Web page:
- Coca-Cola has failed to meet many of its internal sustainability targets, a report by the Changing Markets Foundation found.
- The drinks giant pledged in 1990 to make its bottles from 25% recycled plastic – but 30 years later, this target hasn’t been met.
- Mars promises to make 30% of its plastic packaging from recycled content by 2025 through unproven chemical recycling, which has severe climate consequences, the report said.
- Coca-Cola told Business Insider it was committed to doing “more, faster,” and said its missed recycling target was an “an opportunity to learn.” Mars said it was “disappointed in the report and its assertions that Mars is not addressing this challenge.”
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In 1990, Coca-Cola set itself a target of selling drinks in bottles made from 25% recycled plastic â€” but even after reducing that target and pushing back the deadline, its bottles still only contain 10% recycled plastic, 30 years later.
The drinks giant, which is the world’s largest plastic polluter, producing 2.9 million metric tons of plastic packaging every year, has failed to meet many of its internal sustainability promises, and has opposed new environmental laws, a report by the Changing Markets Foundation published on Thursday found.
The foundation, which campaigns for sustainability within organisations, also found that some companies including food manufacturer Mars Incorporated rely heavily on unproven chemical recycling, which changes the chemical structure of used plastic so it replicates the properties of unused plastic. The report described this fast-growing alternative to traditional mechanical recycling as “a false solution” that can further damage the environment.
Mars vowed in 2019 to make 30% of its plastic packaging from recycled content by 2025 â€” but its packaging currently contains zero recycled content, the report said. The company says on its website the goal is “dependent on advancement of chemical recycling at pace,” suggesting that if it can’t scale up its chemical recycling facilities quickly enough, it may not be able to meet the target.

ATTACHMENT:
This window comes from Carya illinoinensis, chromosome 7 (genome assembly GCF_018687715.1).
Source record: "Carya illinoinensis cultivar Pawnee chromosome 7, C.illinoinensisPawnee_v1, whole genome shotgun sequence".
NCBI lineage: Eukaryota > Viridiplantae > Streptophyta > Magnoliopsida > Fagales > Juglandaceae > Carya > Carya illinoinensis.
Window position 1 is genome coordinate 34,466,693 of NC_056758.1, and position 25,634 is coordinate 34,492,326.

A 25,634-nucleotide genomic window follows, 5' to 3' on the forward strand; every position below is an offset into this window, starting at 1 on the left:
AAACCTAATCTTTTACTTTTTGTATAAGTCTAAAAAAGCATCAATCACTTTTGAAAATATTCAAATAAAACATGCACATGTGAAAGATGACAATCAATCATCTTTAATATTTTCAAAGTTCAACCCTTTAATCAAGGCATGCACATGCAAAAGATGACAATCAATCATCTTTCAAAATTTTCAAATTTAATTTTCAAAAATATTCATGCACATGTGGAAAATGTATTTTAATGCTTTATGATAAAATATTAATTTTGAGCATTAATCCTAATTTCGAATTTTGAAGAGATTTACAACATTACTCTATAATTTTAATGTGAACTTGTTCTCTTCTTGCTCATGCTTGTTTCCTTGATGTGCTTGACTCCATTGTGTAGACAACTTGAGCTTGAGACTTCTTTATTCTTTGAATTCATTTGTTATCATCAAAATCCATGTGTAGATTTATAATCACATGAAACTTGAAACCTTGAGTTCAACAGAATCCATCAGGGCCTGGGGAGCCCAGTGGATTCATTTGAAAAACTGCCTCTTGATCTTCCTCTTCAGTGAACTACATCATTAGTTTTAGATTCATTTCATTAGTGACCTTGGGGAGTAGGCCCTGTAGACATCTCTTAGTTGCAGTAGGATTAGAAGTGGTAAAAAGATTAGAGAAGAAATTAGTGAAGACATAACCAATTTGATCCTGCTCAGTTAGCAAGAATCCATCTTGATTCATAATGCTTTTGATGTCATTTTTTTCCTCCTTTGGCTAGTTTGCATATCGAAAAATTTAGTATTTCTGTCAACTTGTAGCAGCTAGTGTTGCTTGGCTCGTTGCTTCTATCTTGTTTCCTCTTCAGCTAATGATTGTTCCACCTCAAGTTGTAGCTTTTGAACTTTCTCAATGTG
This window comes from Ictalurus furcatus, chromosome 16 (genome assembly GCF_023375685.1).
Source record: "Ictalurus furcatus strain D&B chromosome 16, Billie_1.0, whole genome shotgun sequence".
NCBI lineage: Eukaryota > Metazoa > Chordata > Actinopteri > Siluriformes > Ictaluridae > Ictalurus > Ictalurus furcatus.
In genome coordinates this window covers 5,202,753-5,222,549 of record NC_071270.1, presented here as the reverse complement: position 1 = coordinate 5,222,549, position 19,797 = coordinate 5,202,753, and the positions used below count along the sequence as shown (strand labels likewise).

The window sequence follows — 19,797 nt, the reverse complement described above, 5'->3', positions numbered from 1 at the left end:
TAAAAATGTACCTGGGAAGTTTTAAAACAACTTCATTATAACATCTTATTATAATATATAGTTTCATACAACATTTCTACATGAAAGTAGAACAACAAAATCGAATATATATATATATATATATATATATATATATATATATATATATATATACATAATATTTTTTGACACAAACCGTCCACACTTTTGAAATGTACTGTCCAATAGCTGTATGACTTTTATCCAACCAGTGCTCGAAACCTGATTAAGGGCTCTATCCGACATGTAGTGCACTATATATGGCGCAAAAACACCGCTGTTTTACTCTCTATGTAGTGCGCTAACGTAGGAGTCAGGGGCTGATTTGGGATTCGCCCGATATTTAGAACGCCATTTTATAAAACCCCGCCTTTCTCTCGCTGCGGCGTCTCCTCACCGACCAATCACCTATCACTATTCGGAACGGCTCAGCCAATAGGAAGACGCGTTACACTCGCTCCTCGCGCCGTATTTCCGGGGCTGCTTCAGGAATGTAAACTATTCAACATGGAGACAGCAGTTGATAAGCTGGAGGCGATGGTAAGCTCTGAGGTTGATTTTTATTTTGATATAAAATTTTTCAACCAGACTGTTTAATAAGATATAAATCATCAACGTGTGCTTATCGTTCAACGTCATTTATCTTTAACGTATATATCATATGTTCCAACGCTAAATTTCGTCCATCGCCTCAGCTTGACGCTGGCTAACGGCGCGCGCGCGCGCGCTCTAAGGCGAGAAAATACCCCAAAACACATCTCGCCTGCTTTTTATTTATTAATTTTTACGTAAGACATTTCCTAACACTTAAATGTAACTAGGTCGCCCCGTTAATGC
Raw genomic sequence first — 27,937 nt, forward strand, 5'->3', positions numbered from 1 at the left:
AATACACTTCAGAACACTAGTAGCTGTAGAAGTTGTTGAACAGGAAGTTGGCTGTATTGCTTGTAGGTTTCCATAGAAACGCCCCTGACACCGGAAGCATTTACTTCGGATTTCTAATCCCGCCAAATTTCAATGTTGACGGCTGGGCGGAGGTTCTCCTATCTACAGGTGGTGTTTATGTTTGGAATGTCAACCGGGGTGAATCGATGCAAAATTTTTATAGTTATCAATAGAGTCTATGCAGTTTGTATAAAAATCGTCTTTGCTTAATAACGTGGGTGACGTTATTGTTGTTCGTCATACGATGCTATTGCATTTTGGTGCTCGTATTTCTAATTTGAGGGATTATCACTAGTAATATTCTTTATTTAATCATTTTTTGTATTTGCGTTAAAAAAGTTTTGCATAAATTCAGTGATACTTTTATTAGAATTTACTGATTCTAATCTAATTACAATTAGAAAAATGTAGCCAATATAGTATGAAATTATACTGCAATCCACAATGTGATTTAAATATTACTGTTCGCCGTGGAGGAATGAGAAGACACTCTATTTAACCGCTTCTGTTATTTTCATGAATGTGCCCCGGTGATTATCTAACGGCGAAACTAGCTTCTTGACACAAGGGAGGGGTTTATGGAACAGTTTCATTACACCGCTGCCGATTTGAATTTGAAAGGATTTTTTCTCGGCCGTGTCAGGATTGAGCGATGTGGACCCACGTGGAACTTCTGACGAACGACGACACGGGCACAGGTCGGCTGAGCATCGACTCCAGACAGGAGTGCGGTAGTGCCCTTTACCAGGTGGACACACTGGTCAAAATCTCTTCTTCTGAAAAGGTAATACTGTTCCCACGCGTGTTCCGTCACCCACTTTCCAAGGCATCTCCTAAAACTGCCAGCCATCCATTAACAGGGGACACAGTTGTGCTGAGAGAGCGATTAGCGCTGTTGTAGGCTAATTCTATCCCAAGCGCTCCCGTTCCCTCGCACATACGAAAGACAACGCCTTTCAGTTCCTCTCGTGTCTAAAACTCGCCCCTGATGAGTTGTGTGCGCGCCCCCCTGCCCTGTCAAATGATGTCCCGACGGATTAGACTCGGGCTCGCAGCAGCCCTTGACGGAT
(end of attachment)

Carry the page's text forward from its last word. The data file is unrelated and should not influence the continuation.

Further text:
Mars also commits to making all of its plastic packaging reusable, recyclable, or compostable by 2025, but currently this figure is only 19%. The report argues that, even if it reached 100%, many companies don’t address the fact that “recyclable” products are not ultimately recycled. A lot of the plastic in the ocean is technically recyclable, it said.
The report analysed voluntary commitments from the 10 biggest plastic polluters: Coca-Cola, Colgate-Palmolive, Danone, Mars Incorporated, MondelÄ”z International, NestlÃ©, PepsiCo, Perfetti Van Melle, Procter & Gamble, and Unilever.
The Foundation researched how environmentally friendly the companies’ sustainability policies actually are, such as whether they are eradicating single-use plastics by simply replacing them with other single-use materials. For example, Coca-Cola pledged to stop using plastic straws by 2025, and Mars by 2020, but both appear to just be replacing these with other single-use materials such as paper, the report said.
False promises “easily warped, reframed, or ignored”
The foundation found varying levels of commitment between the companies, but concluded that, overall, they had heavily publicized a few small token projects to portray an illusion of sustainability. The report described this as “marketing greenwashing.”
The paper argued that “regardless of how ambitious voluntary commitments sound, most companies regard them as just paper promises, easily warped, reframed, or ignored while conveniently generating favourable headlines.”